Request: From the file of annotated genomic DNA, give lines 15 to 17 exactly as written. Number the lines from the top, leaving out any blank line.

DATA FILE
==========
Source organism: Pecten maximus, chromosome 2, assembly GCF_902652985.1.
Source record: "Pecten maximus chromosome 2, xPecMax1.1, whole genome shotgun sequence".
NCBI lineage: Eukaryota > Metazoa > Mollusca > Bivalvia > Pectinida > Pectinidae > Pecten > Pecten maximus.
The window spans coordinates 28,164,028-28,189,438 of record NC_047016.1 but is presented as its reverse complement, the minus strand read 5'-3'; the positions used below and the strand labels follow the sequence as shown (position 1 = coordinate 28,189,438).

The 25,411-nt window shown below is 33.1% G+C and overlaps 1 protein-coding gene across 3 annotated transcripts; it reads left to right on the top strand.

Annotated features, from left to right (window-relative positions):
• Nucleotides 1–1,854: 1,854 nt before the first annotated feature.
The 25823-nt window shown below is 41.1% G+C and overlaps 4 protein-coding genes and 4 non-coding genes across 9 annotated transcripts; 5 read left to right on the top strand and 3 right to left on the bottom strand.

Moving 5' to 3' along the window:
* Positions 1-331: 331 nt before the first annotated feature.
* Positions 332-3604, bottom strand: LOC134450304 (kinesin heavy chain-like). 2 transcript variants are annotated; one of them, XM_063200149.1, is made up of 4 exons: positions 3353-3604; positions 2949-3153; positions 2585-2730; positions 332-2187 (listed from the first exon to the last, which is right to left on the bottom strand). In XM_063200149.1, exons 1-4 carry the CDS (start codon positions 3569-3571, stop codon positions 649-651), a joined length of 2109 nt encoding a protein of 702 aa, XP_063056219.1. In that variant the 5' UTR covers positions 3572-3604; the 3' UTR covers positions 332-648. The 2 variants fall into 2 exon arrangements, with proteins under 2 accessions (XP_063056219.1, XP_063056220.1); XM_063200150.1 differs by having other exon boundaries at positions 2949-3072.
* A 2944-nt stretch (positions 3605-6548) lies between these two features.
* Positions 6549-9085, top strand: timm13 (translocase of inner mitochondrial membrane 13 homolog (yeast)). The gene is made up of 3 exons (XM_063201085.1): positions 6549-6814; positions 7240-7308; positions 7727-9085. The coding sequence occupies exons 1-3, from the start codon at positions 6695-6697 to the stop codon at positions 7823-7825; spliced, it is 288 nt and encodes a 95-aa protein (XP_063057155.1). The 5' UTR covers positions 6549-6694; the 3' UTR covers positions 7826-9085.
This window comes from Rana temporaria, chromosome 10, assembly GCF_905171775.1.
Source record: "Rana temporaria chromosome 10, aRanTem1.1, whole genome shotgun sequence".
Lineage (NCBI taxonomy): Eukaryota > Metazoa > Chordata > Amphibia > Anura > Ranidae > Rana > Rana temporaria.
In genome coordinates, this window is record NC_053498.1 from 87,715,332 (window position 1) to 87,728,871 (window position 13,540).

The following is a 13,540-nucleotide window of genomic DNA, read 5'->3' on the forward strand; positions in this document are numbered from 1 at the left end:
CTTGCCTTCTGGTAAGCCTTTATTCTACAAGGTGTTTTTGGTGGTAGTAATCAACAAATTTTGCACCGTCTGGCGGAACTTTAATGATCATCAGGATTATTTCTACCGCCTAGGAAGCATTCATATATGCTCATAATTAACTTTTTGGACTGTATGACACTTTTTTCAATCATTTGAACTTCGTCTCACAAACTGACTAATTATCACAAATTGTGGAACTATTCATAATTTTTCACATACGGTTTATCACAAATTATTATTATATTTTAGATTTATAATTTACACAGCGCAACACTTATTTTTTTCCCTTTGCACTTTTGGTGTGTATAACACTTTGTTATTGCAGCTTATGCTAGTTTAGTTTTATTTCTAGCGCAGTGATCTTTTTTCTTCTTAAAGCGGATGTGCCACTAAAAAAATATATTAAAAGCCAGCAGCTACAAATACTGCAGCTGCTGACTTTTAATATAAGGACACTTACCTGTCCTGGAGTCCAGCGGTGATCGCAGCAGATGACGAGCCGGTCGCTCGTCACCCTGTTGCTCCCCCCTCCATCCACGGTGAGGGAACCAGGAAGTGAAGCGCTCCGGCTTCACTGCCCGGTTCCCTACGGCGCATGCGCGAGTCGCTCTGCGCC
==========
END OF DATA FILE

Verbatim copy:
Source record: "Rana temporaria chromosome 10, aRanTem1.1, whole genome shotgun sequence".
Lineage (NCBI taxonomy): Eukaryota > Metazoa > Chordata > Amphibia > Anura > Ranidae > Rana > Rana temporaria.
In genome coordinates, this window is record NC_053498.1 from 87,715,332 (window position 1) to 87,728,871 (window position 13,540).